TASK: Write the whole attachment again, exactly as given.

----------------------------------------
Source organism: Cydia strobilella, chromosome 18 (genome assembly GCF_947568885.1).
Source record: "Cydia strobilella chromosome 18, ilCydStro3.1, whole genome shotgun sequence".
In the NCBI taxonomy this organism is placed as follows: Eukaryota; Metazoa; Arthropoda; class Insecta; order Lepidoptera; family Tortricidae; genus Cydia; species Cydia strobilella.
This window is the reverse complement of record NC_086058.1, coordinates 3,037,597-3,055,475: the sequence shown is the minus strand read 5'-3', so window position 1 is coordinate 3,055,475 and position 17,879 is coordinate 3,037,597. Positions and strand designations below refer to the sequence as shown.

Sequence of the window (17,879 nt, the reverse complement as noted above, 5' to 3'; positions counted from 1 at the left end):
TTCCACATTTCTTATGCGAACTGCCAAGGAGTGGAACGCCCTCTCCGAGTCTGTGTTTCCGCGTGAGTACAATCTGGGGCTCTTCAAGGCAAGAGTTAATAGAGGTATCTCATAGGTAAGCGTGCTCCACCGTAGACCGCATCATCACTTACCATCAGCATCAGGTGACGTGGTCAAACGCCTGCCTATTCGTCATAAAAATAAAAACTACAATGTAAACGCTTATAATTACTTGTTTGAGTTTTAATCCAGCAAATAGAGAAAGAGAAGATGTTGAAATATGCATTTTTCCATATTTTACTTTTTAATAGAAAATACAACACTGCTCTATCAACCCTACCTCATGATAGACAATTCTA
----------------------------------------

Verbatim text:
Source organism: Cydia strobilella, chromosome 18 (genome assembly GCF_947568885.1).
Source record: "Cydia strobilella chromosome 18, ilCydStro3.1, whole genome shotgun sequence".
In the NCBI taxonomy this organism is placed as follows: Eukaryota; Metazoa; Arthropoda; class Insecta; order Lepidoptera; family Tortricidae; genus Cydia; species Cydia strobilella.
This window is the reverse complement of record NC_086058.1, coordinates 3,037,597-3,055,475: the sequence shown is the minus strand read 5'-3', so window position 1 is coordinate 3,055,475 and position 17,879 is coordinate 3,037,597. Positions and strand designations below refer to the sequence as shown.

Sequence of the window (17,879 nt, the reverse complement as noted above, 5' to 3'; positions counted from 1 at the left end):
TTCCACATTTCTTATGCGAACTGCCAAGGAGTGGAACGCCCTCTCCGAGTCTGTGTTTCCGCGTGAGTACAATCTGGGGCTCTTCAAGGCAAGAGTTAATAGAGGTATCTCATAGGTAAGCGTGCTCCACCGTAGACCGCATCATCACTTACCATCAGCATCAGGTGACGTGGTCAAACGCCTGCCTATTCGTCATAAAAATAAAAACTACAATGTAAACGCTTATAATTACTTGTTTGAGTTTTAATCCAGCAAATAGAGAAAGAGAAGATGTTGAAATATGCATTTTTCCATATTTTACTTTTTAATAGAAAATACAACACTGCTCTATCAACCCTACCTCATGATAGACAATTCTA